The Purple Pinup Guru Platform

When purple things are pulsating on your mind, I'm the one whose clock you want to clean. Aiding is Sparky, the Astral Plane Zen Pup Dog from his mountain stronghold on the Northernmost Island of the Happy Ninja Island chain, this blog will also act as a journal to my wacky antics at an entertainment company and the progress of my self published comic book, The Deposit Man which only appears when I damn well feel like it. Real Soon Now.

Sunday, August 28, 2005


The PP Guru continues with his long distance runaround diatribes of the studio albums recorded by one of his favorite bands, Yes while he was growing up. The reason why the PP Guru is archiving his personal rememberances is because he missed the internet submission deadline boat of reciting about his personal favorite live concert to include with the new book and box set that Yes released this week called the Word is Live which spans the first eighteen years of unreleased live recordings from their first BBC sessions on the John Peel Sunday Show all the way up to the 1987's Big Generator tour. It's nearly four hours of historic Yes bliss on 3 CDs and it's available now on Rhino Records. There's also a two disc DVD of the 35 anniversary tour called Songs From Tsongas that's available through Image Entertainment that includes rarely underperformed gems such as Sweet Dreams, the Beatles' cover of Every Little Thing and the 1996 most fan requested side long epic, Mind Drive.

We now harken back to late autumn of 1972. The sounds of pattering rain, chirping birds and tinkling bells evoke passing images of animals grazing in a lush green field on a fragile fragment of earth spiraling on a journey to a new home. A new home that can only exist in peace and tranquity until it's interrupted by a sonic eruption of contentious symphonic bomb bursts that only a evil Phantom of the Opera behind a monster theater organ could concoct is what the PP Guru is trying to describe as the masterpiece 3 song salute to 'Close to the Edge". Yes labored long and hard on this ambitious ingenious beloved classic even while they were touring the UK in support of their previous album, Fragile. For a period of three months, the boys would perform a two hour show and then rush right back out to Advision Studios to set up recording for the 18 and a half minute title track. Jon Anderson would request that tents to be set up along with cardboard cut outs of animals to be placed all along the sound room to get a certain ambient vibe going to get the band motivated. Needless to say, Maestro Jon A 's National Geographic idea got nixed. Nobody wanted to know which sock he was smoking that day.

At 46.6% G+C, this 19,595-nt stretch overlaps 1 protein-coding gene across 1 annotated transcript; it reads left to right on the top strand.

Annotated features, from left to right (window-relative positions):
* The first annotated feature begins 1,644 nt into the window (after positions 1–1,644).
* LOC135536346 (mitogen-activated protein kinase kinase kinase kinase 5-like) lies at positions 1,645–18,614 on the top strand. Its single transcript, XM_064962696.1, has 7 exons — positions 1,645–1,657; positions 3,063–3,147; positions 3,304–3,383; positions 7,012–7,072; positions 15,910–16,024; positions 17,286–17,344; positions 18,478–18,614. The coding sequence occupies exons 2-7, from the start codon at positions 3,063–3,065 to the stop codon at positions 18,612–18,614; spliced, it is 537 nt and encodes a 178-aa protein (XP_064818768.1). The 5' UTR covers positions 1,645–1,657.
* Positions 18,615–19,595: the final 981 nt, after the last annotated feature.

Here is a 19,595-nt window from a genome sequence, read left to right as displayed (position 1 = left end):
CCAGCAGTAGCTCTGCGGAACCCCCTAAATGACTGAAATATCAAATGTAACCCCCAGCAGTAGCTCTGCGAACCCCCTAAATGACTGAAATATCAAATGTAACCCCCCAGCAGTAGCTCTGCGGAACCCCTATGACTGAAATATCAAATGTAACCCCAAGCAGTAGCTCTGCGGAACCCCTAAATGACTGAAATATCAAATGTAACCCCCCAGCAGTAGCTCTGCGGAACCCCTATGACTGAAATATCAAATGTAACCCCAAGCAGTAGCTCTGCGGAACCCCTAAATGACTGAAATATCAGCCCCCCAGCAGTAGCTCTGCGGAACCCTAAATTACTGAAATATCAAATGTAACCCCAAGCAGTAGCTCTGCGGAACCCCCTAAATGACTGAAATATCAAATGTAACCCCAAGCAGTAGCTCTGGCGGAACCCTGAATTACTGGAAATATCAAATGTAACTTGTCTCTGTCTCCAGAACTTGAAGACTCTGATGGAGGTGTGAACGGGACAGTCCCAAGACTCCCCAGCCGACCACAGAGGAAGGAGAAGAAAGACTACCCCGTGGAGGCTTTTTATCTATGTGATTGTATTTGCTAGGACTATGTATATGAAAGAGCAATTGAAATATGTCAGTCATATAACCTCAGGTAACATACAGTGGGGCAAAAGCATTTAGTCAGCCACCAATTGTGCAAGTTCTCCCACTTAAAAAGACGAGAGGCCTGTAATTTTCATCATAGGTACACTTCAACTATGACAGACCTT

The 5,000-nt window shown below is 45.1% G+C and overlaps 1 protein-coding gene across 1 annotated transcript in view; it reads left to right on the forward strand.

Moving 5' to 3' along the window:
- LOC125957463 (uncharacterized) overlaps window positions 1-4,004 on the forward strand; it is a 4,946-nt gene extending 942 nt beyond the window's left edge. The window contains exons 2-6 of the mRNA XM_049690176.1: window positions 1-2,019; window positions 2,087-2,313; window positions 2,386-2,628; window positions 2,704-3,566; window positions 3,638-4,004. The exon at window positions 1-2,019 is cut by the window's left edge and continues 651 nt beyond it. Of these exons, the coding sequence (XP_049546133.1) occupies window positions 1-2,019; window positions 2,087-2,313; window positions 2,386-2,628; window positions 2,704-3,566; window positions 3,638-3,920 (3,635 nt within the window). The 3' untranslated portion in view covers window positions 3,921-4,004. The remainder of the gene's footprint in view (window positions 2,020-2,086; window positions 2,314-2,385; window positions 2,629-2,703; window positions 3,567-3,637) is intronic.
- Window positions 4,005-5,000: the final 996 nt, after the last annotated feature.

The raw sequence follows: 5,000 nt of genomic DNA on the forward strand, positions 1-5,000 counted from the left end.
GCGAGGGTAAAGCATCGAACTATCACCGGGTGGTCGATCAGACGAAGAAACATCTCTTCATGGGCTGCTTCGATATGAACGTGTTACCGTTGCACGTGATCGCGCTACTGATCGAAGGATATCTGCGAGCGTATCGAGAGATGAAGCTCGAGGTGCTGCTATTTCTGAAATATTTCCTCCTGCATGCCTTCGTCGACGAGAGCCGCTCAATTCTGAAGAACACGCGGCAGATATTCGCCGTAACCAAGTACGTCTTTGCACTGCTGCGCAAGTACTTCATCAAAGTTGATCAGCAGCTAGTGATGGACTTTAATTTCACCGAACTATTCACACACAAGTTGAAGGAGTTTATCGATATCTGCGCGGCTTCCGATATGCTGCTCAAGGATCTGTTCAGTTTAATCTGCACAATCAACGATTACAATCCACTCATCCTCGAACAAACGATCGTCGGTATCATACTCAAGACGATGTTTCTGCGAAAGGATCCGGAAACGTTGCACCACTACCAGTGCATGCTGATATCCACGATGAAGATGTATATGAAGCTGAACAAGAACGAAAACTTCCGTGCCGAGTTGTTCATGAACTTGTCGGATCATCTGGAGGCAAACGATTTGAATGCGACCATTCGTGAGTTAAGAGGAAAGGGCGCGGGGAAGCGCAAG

Ex-Strawbs keyboard player, Rick Wakeman likens the recording process that engineer Eddie Offord utilized when splicing up 30 -40 different sections of analog tape together as putting together a jigsaw puzzle. Even though the band played the title track in its' entirety in the rehearsal room, Offord insisted that they record the enlongated piece of music one minute at a time. The same could be said for the opening of side two, And You and I, where guitarist Steve Howe, practically made the pedal slide guitar, a household name and a harbinger to master outside the arena of glamour bands and tv family pop outfits (the PP Guru is thinking Partridge Family here, folks) .

Nonetheless, persistence and patience payed off in the reward of seeing the album peak at Number 4 in the UK and Number 3 in the US.

Sadly, after the mixing of this album, founding drummer Bill Bruford had decided to leave the band while as the band was peaking to its' infamy to accept an a offer from another world reknowned progressive rock outfit named King Crimson where he would then forge another long lasting friendship with another popular bass player, John Wetton who in turn would form the second world's most famous progressive rock super group, U.K. with young Frank Zappa/Roxy Music violinist/keyboardist prodigy Eddie Jobson, before forming Asia with Geoff Downes and Steve Howe in the early eighties.

Bill Bruford would then be replaced in Yes by former John Lennon/Yoko Ono Band drummer, Alan White for the release of their first live three lp, Yessongs and the complimentary 70 mm film of the same name that was filmed over three nights in London's Rainbow Theater that also showcased some cheesy Roger Dean animation in it.

Favorite lyrical line: Gold stainless nail torn through the distance of man/As they regard the summit- Siberian Khatru (Anderson/Howe/Wakeman)

From this moment on, the PP Guru doesn' have any repressed memories of those early-seventies. 1972 was not such a bad year for the PP Guru's fundamental growth. Oh sure, there were spurts of right uppercrosses from in badly need of a reality check Roger when the PP Guru would wax his eight year old political stance(remember, even Richard M. Nixon was no friend of the PP Guru's even when he was just starting out in the 3rd grade) that he wished that he was old enough to vote for George McGovern and some schmoe should put a freakin' lead capsule right into Nixon's throat right there and then. When the PP Guru cajoled this out loud to some other kids outside during lunchtime recess - some little fat fuck named Anthony with warts all over his face and hands ran up and stabbed the PP Guru right in the palm of his hand with a No 2 pencil. The PP Guru had to go to hospital that day to make sure he didn't get any lead poisoning. Did you know that Superman could even die from lead poisoning? (Pencils have graphite instead of lead - are all East Coast authorities lackwits?)